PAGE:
Hypothalamic TRPV4 channels participate in the medial preoptic activation of warmth-defence responses in Wistar male rats
Recently, we have described, in non-genetically modified rats, that peripheral transient receptor potential vanilloid-4 (TRPV4) channels are activated and trigger warmth-defence responses at ambient temperatures of 26–30 °C. Evidence points to the presence of TRPV4 in the medial preoptic area, a region described to be involved in the activation of thermoeffector pathways, including those involved in heat loss. Thus, we tested the hypothesis that TRPV4 in the medial preoptic area modulates thermoregulation under warm conditions. To this end, under two ambient temperatures (21 and 28 °C), body temperature was measured in rats following blockade of preoptic TRPV4 with two antagonists, HC-067047 and GSK 2193874. Oxygen consumption, heat loss index and preferred ambient temperature were also determined in order to assess thermoeffector activity. Antagonism of central TRPV4 caused an increase in body temperature in rats exposed to 28 °C, but not in those exposed to 21 °C. The body temperature increase at 28 °C was accompanied by an increase in oxygen consumption and an earlier reduction of the heat loss index. In behavioural experiments, control animals previously exposed to warm ambient temperatures (28–30 °C) for 2 h selected colder temperatures in a thermogradient compared to those injected with HC-067047. Our results support the idea that preoptic TRPV4 modulates thermoregulation in a warm environment by activating both autonomic and behavioural heat loss responses. Thus, according to the present study and to that published recently by our group, the activation of warmth-defence responses by TRPV4 seems to be dependent on the activity of both peripheral and central channels.
KeywordsBehavioural thermoregulation Body temperature HC-067047 GSK 2193874 Heat loss index Oxygen consumption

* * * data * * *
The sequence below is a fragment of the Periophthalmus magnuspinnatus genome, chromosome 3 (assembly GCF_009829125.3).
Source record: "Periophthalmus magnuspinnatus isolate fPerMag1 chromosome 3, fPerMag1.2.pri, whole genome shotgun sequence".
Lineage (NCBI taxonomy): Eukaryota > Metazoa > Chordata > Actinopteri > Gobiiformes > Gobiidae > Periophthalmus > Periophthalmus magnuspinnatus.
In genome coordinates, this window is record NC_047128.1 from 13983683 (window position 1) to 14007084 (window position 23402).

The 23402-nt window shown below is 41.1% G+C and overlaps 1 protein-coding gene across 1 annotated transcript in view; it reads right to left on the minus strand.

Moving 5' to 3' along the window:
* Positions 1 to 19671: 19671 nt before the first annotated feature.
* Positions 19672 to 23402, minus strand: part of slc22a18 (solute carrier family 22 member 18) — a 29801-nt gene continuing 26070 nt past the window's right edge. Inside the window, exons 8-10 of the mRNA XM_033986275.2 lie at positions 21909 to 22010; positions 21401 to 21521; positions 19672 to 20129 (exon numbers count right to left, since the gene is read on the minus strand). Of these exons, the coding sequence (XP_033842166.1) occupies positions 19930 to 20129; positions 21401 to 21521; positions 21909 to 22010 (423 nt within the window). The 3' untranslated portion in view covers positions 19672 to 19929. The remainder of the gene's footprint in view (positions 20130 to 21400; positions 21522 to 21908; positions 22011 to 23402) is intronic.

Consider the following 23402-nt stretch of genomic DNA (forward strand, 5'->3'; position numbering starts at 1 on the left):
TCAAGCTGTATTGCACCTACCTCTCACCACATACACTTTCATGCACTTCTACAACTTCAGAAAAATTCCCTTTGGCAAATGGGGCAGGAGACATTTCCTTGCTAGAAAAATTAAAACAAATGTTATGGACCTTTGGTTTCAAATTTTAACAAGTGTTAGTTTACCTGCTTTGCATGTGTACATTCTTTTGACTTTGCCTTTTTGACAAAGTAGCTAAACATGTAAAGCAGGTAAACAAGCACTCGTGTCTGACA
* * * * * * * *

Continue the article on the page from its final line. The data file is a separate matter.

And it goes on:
This study was part of the activities developed by C.S.S. for obtaining a Ph.D degree at the Joint Graduate Program in Physiological Sciences (PIPGCF) from UFSCar/UNESP. We thank Euclides Roberto Secato for his technical assistance.
C.S.S., K.C.B. and M.C.A.—conception and design
K.C.B., M.C.A. and L.H.G.—financial support
C.S.S., C.C-S. and V.B.—collection and assembly of data
C.S.S., C.C-S, V.B., K.C.B. and M.C.A.—data analysis and interpretation
C.S.S., C.C-S, V.B., K.C.B., L.H.G. and M.C.A.—manuscript writing
This work was financially supported by Fundação de Amparo à Pesquisa do Estado de São Paulo (FAPESP: Grant 15/04849-6 to K.C.B.; Grant 15/02991-0 to M.C.A; Ph.D. fellowship 2011/19131-2 to C.S.S.; Ph.D. fellowship 2017/17278-2 to C.C-S; Ph.D. fellowship 2012/15298-2 to V.B.) and Conselho Nacional de Desenvolvimento Científico e Tecnológico (CNPq: Grant 442560/2014-1 to L.H.G).
Compliance with ethical standards
All procedures were approved by the local Animal Care and Use Committee of São Paulo State University (CEUA/FCAV, Protocol Number 019288/14).
Conflict of interest
The authors declare that they have no conflict of interest.
All procedures performed in studies involving animals were in accordance with the ethical standards of the institution or practice at which the studies were conducted.
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